Creative disruption- The New Indian Express

Express News Service

BENGALURU:  In these times, when issues like climate change and AI are some of the biggest disruptions to our world, threatening our very existence, internationally- acclaimed artist Raghava KK, believes art has to be future-facing. This is probably one of the reasons that the artist has invested in a Bengaluru-based youth collective, Under 25.

“I don’t want art to be just a commodity, it has to be a way of life. So how do we achieve these are the questions we’re asking the youngsters through Under 25,” Raghava says about the organisation cofounded by city-based Anto Philip Philips, who also serves as the CEO of Under 25 believes that art has been “put in a box for way too long” and that they’re trying to explore alternate realities where everyone could be a participant rather than mere spectators.

To which Raghava adds, “It’s my job to come up with logical, organised and well-documented experiments to figure out what kind of world we want to live in and how we should realise it.” Early in his career, Raghava, now 42, embraced technology, both to enhance his art and to make a wide contribution to the art world.

Apart from his various disruptive digital art projects over the years — La Petite Mort, a blockchain-based art which set a new record at the Sotheby’s auction a few years ago [$94,000/`77,40,227], Raghava also invested in various companies that have gone onto create tools used by artists around the world. The prime example would be his 1995 investment in Wacom, the go-to graphic tablet manufacturer for digital artists.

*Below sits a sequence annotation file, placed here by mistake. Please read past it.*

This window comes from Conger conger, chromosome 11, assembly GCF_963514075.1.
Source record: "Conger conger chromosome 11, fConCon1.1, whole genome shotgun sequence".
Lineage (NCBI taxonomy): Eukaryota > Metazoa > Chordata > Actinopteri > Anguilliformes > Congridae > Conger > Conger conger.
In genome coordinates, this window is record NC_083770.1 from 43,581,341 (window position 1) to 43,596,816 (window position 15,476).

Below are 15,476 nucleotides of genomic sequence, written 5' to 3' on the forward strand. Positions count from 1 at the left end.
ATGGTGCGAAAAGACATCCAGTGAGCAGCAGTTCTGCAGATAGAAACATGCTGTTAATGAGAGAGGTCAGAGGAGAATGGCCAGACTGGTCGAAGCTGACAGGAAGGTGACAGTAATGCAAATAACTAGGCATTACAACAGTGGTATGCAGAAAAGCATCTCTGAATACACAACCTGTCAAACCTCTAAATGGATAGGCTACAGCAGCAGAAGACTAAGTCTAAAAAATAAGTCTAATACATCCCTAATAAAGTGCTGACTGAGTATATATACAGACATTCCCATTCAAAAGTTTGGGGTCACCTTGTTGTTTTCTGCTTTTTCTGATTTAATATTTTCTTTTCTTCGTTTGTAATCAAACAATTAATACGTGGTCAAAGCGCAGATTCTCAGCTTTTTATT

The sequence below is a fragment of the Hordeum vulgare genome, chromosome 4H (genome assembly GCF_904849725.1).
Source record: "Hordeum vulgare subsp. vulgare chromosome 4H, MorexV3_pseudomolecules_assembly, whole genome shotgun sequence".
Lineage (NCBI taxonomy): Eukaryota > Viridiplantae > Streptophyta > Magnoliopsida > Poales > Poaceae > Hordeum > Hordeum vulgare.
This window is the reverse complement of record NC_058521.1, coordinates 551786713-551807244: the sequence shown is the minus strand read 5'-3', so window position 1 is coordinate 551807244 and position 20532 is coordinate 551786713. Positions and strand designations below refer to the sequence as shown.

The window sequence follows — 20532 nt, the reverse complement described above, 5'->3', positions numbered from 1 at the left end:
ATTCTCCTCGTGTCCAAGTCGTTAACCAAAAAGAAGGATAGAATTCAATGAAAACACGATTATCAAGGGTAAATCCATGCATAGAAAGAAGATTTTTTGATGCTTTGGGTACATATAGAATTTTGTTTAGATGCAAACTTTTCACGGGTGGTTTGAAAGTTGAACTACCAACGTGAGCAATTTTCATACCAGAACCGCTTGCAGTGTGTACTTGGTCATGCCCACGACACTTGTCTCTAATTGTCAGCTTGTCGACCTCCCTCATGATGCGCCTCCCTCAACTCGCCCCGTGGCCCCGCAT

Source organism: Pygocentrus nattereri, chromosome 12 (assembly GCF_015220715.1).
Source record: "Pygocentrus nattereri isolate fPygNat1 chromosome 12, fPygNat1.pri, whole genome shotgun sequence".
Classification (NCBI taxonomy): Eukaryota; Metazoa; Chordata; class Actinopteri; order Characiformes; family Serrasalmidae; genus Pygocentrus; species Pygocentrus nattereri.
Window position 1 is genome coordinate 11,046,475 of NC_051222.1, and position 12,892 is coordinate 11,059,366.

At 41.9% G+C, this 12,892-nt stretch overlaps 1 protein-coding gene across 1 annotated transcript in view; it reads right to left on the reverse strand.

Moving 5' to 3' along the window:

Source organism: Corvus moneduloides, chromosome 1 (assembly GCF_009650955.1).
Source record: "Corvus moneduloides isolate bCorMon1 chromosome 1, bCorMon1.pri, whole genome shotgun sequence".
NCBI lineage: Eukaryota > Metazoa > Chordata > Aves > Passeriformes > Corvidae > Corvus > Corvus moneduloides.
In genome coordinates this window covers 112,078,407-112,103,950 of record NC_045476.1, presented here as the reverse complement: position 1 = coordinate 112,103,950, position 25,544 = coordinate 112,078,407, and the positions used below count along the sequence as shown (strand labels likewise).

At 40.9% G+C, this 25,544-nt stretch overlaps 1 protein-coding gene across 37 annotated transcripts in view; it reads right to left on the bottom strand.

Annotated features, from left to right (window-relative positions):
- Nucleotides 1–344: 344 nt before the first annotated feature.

Amid an increasing backlash over use of digital tools to create art, Raghava remains adamant that technology is merely a tool for artists to express themselves. So what does he think about the skeptics who question AIgenerated art infringing on digital artists’ existing styles? “Disruptive technology like AIgenerated art and experiments will always have sceptics just like every other invention in history.

Aren’t we already using styles that have already been used for hundreds of years when we use oil paints and brushes?” he questions. “The art world does not understand technology, they’re only looking backwards, and operating with fear not awe. They view technology as almost a deterrent to truth through creativity. I look at it slightly differently, because I feel the consciousness of the artist meets with the friction of a tool to create a certain artefact, and technology is just another tool. Without a tool, there is no art, without a brush, or my hands or whatever else I might use,” he adds.

Raghava believes that the Indian art world is particularly hostile to ‘forward-facing art’, with art galleries in the country ‘still obsessed with modernist art’. “A few years ago, I was asked to do an exhibit with technology by an Indian-based art foundation. I had organised an entire team from London, the US, and Israel to fly to India and create possibly the most disruptive piece in the country’s history – a room full of artworks created by robots. At the last minute, that entire project had to be cancelled because some investors in the art world didn’t think that artworks created using technology were worth being showcased,” he concludes.

Internationally-acclaimed artist Raghava KK, who has invested in Under 25, will lead creative
experiments for the youth collective. With CE, Raghava speaks about his involvement with
youngsters, his tryst with technology, the impact of AI on the art world and more

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